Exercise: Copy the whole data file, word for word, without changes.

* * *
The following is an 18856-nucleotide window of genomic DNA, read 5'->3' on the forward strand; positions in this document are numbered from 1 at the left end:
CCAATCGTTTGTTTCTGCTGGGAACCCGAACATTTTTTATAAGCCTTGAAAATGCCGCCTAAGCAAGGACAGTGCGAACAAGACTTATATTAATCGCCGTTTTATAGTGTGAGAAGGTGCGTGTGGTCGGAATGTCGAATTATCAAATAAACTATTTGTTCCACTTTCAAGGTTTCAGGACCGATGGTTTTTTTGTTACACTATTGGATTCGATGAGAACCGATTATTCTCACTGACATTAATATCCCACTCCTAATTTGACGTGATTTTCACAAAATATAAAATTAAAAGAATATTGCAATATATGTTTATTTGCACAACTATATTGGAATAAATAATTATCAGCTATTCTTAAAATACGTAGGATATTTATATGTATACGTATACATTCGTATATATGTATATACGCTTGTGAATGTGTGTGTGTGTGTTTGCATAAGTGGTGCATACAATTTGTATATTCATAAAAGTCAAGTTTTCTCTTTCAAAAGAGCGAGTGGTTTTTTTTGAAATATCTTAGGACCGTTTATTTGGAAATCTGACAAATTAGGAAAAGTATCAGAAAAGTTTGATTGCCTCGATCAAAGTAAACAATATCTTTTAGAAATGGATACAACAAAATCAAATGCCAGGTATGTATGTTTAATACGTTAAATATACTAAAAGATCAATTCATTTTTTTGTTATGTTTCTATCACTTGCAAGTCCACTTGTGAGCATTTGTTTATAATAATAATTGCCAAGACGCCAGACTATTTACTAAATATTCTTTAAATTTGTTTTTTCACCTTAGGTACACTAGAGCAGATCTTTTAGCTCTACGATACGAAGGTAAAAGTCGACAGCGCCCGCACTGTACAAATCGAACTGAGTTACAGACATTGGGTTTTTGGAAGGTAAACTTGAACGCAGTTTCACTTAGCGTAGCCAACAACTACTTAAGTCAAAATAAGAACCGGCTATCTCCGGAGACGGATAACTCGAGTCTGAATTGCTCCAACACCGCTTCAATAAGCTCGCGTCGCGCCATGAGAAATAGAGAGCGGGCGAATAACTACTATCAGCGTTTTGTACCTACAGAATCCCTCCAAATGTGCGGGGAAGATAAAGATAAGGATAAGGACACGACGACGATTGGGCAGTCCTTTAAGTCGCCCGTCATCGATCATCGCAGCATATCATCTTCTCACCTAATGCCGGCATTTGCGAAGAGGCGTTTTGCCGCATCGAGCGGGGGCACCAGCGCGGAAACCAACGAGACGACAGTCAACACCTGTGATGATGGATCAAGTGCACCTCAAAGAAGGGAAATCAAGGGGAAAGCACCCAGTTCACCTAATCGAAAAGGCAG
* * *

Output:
The following is an 18856-nucleotide window of genomic DNA, read 5'->3' on the forward strand; positions in this document are numbered from 1 at the left end:
CCAATCGTTTGTTTCTGCTGGGAACCCGAACATTTTTTATAAGCCTTGAAAATGCCGCCTAAGCAAGGACAGTGCGAACAAGACTTATATTAATCGCCGTTTTATAGTGTGAGAAGGTGCGTGTGGTCGGAATGTCGAATTATCAAATAAACTATTTGTTCCACTTTCAAGGTTTCAGGACCGATGGTTTTTTTGTTACACTATTGGATTCGATGAGAACCGATTATTCTCACTGACATTAATATCCCACTCCTAATTTGACGTGATTTTCACAAAATATAAAATTAAAAGAATATTGCAATATATGTTTATTTGCACAACTATATTGGAATAAATAATTATCAGCTATTCTTAAAATACGTAGGATATTTATATGTATACGTATACATTCGTATATATGTATATACGCTTGTGAATGTGTGTGTGTGTGTTTGCATAAGTGGTGCATACAATTTGTATATTCATAAAAGTCAAGTTTTCTCTTTCAAAAGAGCGAGTGGTTTTTTTTGAAATATCTTAGGACCGTTTATTTGGAAATCTGACAAATTAGGAAAAGTATCAGAAAAGTTTGATTGCCTCGATCAAAGTAAACAATATCTTTTAGAAATGGATACAACAAAATCAAATGCCAGGTATGTATGTTTAATACGTTAAATATACTAAAAGATCAATTCATTTTTTTGTTATGTTTCTATCACTTGCAAGTCCACTTGTGAGCATTTGTTTATAATAATAATTGCCAAGACGCCAGACTATTTACTAAATATTCTTTAAATTTGTTTTTTCACCTTAGGTACACTAGAGCAGATCTTTTAGCTCTACGATACGAAGGTAAAAGTCGACAGCGCCCGCACTGTACAAATCGAACTGAGTTACAGACATTGGGTTTTTGGAAGGTAAACTTGAACGCAGTTTCACTTAGCGTAGCCAACAACTACTTAAGTCAAAATAAGAACCGGCTATCTCCGGAGACGGATAACTCGAGTCTGAATTGCTCCAACACCGCTTCAATAAGCTCGCGTCGCGCCATGAGAAATAGAGAGCGGGCGAATAACTACTATCAGCGTTTTGTACCTACAGAATCCCTCCAAATGTGCGGGGAAGATAAAGATAAGGATAAGGACACGACGACGATTGGGCAGTCCTTTAAGTCGCCCGTCATCGATCATCGCAGCATATCATCTTCTCACCTAATGCCGGCATTTGCGAAGAGGCGTTTTGCCGCATCGAGCGGGGGCACCAGCGCGGAAACCAACGAGACGACAGTCAACACCTGTGATGATGGATCAAGTGCACCTCAAAGAAGGGAAATCAAGGGGAAAGCACCCAGTTCACCTAATCGAAAAGGCAG